A quick note today: If you upload new data to the datastore via the bulk uploader or change your application’s data model, you should flush your application’s memcache to prevent stale data from being served to browsers. To do this, go to the Memcache Viewer screen (under the Data heading in the navigation bar) and press the button marked Flush Cache:
Recently there was a discussion in the App Engine forums about memcache calls that were hanging; in one instance, a memcache async put call was taking 2 hours to complete!
This was a particularly interesting issue, and I’d like to share a number of thoughts I had while solving it:
App Engine has a number of internal rate limiting/throttling controls on services. Moving large quantities of data around can quickly cause an application to hit these limits. In fact, I suspect that this was the actual problem – the original poster’s application was storing multiple megabytes of data into memcache in multiple asynchronous calls that occurred simultaneously; this design could easily be hitting a number of different rate limits. My suggestion for solving this problem (which ultimately worked) was to add a short delay after each memcache put call and to split the data amongst an increased number of memcache put calls. The reasons for which I suggested this fix are numerous:
- Adding a short delay after each memcache put call buys time for App Engine’s rate limit to reset; it prevents App Engine from thinking that the application is malfunctioning or attempting to overwhelm the memcache pipeline.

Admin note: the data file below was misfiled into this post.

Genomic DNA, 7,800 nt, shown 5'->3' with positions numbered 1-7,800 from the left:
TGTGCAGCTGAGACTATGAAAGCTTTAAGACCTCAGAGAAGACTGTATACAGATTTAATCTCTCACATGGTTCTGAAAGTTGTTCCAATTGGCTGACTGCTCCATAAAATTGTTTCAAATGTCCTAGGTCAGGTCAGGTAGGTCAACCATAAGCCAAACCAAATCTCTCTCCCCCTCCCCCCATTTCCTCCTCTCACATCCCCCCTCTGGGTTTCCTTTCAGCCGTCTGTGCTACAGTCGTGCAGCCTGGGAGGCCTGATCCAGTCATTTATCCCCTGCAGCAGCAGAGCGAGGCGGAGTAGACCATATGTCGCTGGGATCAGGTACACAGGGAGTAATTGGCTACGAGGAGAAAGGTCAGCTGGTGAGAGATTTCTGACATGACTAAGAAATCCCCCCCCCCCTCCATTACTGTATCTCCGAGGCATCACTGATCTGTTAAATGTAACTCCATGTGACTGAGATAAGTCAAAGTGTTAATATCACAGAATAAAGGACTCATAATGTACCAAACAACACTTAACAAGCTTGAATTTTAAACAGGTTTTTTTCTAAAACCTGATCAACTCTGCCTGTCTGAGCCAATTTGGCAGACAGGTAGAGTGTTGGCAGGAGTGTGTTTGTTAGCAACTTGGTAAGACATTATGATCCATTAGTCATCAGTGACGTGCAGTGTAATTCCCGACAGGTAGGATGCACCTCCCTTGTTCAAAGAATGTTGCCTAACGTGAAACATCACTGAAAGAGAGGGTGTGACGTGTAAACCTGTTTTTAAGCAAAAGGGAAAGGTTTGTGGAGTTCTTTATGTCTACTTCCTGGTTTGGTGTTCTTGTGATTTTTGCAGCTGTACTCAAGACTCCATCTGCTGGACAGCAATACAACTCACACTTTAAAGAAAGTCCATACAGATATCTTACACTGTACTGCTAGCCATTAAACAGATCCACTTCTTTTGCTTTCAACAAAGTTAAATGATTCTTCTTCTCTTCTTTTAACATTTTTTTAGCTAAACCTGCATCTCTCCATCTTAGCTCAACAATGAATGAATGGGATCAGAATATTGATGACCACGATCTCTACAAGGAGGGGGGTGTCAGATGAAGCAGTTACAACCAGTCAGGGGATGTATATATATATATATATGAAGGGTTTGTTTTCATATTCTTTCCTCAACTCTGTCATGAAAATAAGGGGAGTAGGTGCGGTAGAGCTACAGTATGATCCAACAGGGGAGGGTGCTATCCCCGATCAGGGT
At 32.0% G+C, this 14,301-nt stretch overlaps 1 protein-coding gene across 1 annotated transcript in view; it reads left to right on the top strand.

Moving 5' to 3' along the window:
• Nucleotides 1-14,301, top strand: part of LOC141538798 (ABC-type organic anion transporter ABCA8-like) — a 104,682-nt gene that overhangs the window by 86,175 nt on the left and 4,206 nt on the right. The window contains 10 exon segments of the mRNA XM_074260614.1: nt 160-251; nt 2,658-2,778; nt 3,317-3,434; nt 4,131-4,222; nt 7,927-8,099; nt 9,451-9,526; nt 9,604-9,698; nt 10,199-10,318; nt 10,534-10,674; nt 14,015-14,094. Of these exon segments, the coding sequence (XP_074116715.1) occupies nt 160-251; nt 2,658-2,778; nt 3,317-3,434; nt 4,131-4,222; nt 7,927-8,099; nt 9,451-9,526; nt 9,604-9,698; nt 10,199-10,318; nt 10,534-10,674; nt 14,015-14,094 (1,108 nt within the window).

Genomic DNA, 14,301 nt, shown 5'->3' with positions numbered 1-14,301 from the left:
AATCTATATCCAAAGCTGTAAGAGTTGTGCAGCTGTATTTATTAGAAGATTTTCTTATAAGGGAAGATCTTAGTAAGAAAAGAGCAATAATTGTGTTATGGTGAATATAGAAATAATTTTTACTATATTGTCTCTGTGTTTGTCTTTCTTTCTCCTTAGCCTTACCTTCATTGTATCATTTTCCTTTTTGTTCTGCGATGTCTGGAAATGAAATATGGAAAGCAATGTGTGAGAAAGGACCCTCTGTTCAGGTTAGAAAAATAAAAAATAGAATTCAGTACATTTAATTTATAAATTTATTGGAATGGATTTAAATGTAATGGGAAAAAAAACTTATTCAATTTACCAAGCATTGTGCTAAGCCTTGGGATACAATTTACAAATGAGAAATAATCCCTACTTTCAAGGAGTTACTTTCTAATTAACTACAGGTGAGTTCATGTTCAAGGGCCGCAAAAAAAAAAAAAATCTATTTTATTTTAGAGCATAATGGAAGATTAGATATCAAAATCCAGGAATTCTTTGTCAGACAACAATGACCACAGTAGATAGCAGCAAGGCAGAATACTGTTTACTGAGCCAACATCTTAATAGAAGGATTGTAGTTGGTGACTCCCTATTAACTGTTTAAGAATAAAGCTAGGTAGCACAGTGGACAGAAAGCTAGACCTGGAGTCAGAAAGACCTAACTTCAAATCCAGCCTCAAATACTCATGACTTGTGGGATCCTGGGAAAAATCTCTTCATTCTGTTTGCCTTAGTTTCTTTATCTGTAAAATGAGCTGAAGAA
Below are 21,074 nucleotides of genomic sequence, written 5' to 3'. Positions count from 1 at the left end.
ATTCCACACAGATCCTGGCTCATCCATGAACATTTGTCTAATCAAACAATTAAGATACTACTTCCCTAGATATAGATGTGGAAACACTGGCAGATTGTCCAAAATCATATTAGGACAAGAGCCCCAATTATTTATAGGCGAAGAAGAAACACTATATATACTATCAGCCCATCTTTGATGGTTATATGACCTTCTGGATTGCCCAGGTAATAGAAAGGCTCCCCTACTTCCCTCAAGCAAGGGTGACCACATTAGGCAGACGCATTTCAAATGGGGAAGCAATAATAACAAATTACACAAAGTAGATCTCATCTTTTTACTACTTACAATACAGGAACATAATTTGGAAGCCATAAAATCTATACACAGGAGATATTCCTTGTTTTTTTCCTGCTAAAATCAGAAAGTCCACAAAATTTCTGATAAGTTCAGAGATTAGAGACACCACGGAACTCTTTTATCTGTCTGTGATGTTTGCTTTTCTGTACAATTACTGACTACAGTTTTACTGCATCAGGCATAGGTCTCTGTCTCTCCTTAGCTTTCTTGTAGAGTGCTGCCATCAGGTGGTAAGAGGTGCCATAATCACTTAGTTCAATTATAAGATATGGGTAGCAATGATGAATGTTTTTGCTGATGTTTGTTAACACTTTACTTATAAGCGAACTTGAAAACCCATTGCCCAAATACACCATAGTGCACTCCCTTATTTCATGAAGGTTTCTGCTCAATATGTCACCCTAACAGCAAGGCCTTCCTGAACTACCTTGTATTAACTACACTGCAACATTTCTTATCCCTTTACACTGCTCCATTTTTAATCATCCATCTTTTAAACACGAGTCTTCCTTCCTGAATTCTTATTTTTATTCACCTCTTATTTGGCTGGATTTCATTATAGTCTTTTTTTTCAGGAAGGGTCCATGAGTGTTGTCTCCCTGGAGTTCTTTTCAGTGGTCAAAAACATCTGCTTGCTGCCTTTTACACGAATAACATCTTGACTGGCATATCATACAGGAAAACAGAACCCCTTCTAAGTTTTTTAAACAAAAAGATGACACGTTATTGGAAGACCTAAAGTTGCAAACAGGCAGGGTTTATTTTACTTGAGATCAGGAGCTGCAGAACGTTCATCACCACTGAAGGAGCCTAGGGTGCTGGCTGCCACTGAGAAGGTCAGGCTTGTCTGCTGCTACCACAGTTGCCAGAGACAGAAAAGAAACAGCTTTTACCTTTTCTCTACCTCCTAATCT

- Delays are easy to implement – in Python it’s one call to time.sleep(number of seconds to delay)and in Java it’s a simple call to Thread.sleep(number of seconds to delay). Note that in Java, you have to catch the potential InterruptedException. The Go call is similar to Python: call time.Sleep(delay duration). In PHP a delay is even simpler than in all of the above languages: all you need to do is call sleep(delay seconds).
- Increasing the number of memcache put calls means that a smaller amount of data is being stored for each memcache put. This contributes to point 1: preventing the pipeline to memcache from being overwhelmed with data.
- The delay doesn’t need to be long: two to five seconds is more than enough. In some cases, even a one second delay is enough to work.
Fortunately, the above fix worked in this case. But if it had not, I was prepared with a number of other possible fixes. For instance, I would have suggested the use of the task queue: split the data among multiple tasks, and then have each task store their data into memcache. Since each task would constitute a separate request and may be split amongst multiple instances, there’s less of a chance for any rate limiting to kick in. If that option wasn’t palatable for any reason, then another option would be to switch to dedicated memcache; it seems to be much more forgiving in regards to usage.
If none of the above options had worked, I would have suggested dumping memcache entirely and writing to the datastore/Cloud SQL. While memcache is a terrific service, it is not reliable – persisting the data through alternative sources is a much better way to manage large quantities of information.
The short version of this post: hanging or slow memcache calls can be fixed by inserting delays after each call and decreasing the amount of data handled in each memcache call.